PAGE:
"What we were saying as players and the general feeling was that we assume the responsibility and the onus of what transpired, the drastic change," said Turco.  "It was an unfortunate incident. Nothing anybody wants to see, especially in the course of the season. But whether there was a correlation between the two, we don't know. But we know the focus and intensity was changed directly after that incident." 

February is the time of year when most teams lose their focus, but the Stars have yet to lose any of their momentum from the management change, going 6-2-0 over their last eight games. Turco has been particularly strong of late, stopping 92 of 97 shots in consecutive road wins over Vancouver, Edmonton, and Calgary.

"Our team has always been consistent with workouts, which is imperative for our travel schedule, being out west," said the netminder.  "We know at the beginning of the year it's going to be a grind no matter what month it's going to be for us. So we continuously put our nose to the grindstone, and you know, work through it."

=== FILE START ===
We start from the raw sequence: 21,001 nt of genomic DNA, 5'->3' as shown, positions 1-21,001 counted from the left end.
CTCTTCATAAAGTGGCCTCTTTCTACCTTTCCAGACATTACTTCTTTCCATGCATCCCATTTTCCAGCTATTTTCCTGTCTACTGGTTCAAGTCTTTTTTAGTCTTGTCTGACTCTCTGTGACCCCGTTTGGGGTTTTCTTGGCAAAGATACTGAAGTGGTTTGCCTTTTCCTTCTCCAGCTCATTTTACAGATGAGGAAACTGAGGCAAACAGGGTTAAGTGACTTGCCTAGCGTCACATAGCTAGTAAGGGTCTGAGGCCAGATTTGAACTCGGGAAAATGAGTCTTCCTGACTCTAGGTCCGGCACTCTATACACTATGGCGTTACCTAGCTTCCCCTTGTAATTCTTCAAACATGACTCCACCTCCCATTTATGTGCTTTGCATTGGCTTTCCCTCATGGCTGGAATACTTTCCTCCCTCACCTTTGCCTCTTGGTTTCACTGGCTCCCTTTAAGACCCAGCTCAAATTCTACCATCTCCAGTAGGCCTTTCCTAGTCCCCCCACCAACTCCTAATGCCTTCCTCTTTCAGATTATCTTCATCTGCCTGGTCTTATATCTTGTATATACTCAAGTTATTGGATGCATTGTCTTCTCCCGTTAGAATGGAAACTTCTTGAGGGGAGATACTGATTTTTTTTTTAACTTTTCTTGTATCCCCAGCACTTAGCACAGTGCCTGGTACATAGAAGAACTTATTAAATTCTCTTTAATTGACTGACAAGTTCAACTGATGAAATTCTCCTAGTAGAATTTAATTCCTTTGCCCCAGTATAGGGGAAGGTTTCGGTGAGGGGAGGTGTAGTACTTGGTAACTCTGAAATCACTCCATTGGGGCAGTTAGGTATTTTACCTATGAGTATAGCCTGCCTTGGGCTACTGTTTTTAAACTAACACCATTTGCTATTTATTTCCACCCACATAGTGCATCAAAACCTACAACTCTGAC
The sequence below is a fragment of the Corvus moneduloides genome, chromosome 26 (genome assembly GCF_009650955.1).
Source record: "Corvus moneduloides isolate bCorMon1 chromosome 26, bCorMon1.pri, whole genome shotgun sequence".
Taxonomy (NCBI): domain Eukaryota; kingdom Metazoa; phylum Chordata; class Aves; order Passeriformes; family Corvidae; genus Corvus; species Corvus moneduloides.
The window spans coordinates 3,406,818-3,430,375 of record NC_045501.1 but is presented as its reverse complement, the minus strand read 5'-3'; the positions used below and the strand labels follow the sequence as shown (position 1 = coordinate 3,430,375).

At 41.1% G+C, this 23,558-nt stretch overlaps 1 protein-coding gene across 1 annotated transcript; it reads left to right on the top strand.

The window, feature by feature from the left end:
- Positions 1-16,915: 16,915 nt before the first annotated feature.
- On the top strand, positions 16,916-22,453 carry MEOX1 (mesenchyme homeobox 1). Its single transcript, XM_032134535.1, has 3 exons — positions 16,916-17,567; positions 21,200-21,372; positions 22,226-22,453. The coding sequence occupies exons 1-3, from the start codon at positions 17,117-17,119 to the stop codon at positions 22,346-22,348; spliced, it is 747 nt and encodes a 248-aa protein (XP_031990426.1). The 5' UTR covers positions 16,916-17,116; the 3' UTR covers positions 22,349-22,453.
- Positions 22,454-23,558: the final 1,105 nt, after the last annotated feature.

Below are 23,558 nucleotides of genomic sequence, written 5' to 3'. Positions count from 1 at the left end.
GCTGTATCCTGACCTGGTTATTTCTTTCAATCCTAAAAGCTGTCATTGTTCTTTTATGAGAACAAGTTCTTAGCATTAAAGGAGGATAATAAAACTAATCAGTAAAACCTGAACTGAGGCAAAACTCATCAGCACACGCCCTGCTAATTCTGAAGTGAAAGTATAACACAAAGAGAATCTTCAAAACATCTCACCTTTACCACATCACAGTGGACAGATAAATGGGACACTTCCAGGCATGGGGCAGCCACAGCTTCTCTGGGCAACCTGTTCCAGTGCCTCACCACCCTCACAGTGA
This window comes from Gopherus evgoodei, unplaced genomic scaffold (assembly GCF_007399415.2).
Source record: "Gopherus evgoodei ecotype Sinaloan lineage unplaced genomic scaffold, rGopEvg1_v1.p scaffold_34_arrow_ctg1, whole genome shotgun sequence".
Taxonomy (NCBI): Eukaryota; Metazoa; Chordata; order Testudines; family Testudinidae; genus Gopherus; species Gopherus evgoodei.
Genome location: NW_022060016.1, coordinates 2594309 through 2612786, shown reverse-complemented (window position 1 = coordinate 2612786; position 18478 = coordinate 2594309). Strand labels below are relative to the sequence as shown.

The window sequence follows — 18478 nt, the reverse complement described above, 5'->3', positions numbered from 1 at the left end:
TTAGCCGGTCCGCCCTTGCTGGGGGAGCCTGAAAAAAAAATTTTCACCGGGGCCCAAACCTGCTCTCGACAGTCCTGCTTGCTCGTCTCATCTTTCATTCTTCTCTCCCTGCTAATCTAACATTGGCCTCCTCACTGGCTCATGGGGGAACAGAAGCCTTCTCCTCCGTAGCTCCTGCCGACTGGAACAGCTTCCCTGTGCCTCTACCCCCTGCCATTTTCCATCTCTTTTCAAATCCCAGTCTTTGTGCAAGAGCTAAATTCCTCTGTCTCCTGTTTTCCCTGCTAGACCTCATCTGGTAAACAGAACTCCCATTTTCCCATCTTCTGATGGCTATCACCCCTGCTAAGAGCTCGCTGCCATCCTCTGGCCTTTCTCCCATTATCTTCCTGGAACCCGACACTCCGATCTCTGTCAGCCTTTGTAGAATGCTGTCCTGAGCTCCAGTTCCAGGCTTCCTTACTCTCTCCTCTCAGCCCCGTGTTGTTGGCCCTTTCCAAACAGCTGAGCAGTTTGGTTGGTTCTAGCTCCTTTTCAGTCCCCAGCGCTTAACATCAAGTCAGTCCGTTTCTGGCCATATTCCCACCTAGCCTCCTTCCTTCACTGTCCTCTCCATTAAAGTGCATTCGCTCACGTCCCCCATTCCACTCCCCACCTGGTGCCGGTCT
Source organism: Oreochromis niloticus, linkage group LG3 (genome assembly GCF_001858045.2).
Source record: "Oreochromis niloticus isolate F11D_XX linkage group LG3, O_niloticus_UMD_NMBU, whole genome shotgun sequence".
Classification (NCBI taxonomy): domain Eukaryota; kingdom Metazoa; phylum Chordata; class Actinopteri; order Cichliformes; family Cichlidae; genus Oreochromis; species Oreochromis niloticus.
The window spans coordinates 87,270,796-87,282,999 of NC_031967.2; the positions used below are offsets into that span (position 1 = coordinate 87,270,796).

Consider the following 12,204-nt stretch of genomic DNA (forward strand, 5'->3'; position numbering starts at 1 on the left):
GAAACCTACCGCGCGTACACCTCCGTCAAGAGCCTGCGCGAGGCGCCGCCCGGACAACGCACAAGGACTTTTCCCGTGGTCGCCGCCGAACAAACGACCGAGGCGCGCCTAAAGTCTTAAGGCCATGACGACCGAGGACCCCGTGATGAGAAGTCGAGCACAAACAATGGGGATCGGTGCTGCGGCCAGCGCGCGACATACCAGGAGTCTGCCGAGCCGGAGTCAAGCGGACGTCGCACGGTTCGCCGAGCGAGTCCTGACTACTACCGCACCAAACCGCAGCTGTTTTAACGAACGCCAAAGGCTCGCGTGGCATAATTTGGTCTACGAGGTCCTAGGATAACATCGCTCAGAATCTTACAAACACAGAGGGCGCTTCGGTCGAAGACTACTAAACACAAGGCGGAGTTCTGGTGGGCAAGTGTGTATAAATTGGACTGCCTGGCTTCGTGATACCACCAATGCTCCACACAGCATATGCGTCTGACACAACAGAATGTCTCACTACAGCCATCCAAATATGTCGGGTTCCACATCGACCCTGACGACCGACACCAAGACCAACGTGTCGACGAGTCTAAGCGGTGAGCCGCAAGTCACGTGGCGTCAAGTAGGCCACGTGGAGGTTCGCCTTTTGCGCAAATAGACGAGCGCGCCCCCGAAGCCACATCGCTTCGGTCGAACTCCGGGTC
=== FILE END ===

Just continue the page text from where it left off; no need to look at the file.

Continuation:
For Turco, working through it means facing more scoring chances than in the past. While it seems as though NHL officiating is regressing by the day, it's still better than the pre-lockout days when the Dallas defense held more than my liver. As a result, Turco is facing 26.1 shots per game, up from his career average of 24.6 shots.

"At times the game has slowed down and become easier and more black and white," said Turco.  "But other times you have more high-quality chances against. And with the skill level of guys coming to the net untouched, certainly it is a lot more back door plays that gives guys a chance to hold on to it and find open guys in front of the net for quick extra shots. You certainly have to be on your toes or ready for anything."

Having a young backup has helped keep Turco on his toes. Second-year man Mike Smith has solidified the team's goaltending, giving the Stars a reliable one-two punch in net. Smith has played so well, there were rumors Turco could get shipped out of town, but the 32-year-old veteran doesn't mind mentoring the man many think will eventually take his job.